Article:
Streamlining anti-money laundering checks, longer central bank opening hours and linking national systems would cut cross-border payment costs, global regulators said on Monday.
Payments have come under the spotlight since Facebook proposed its Libra digital stablecoin, prompting central banks to think about launching their own digital currency.
A report by the Committee on Payments and Market Infrastructures said cross border payments are set to increase from $20 trillion in 2019 to $30 trillion by 2030.
"The cost and hassle of making payments cross border discourages businesses, particularly small businesses, from entering the global market place," CPMI Chair Jon Cunliffe said.
But it can take 10 days for a cross-border payment to be completed and cost up to 10 times as much as a domestic one.
"It's no surprise that people turning to alternatives that may look attractive but are potentially less secure," Cunliffe, who is also Deputy Governor of the Bank of England, added.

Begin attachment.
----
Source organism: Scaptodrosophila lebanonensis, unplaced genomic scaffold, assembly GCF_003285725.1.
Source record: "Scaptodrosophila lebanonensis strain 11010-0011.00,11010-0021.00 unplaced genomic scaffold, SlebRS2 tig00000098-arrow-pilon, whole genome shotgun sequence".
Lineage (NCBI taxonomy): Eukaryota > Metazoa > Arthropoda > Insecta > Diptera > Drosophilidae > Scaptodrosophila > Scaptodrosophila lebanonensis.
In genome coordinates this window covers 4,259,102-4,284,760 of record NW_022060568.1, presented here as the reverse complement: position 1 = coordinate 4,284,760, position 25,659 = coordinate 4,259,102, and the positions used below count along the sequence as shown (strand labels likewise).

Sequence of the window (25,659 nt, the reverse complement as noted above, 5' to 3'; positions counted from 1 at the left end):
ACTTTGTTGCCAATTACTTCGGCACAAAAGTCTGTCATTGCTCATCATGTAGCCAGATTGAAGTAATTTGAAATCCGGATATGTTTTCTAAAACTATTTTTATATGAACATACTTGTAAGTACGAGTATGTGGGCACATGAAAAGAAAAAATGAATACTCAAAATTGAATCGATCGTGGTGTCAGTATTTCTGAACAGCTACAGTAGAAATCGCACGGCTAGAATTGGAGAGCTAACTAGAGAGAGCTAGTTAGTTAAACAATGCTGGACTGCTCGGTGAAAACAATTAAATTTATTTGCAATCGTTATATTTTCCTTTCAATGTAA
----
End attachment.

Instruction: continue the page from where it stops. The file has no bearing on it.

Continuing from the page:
The CPMI set out 19 "building blocks" that will take 5 years or more to put into place in the second of a three-stage process on barriers to cheaper and faster cross-border payments,
Global regulators are due to set out later in the year for Group of 20 Economies (G20) which authorities will be responsible for implementing the steps.
Opening central bank payment infrastructure for longer would speed up payments that involve swapping two currencies to complete, the CPMI report said, adding that a centralised cross-border utility of the "know your customer" (KYC) data needed for anti-money laundering checks would also streamline payments.
"In some jurisdictions, the political resistance could be considerable insofar as it involves ceding authority to multinational standard setters on KYC arrangements and allowing citizens' personal information to be accessed cross-border."
While new technology attracts the attention, there is room for substantial improvement in existing systems, Cunliffe said.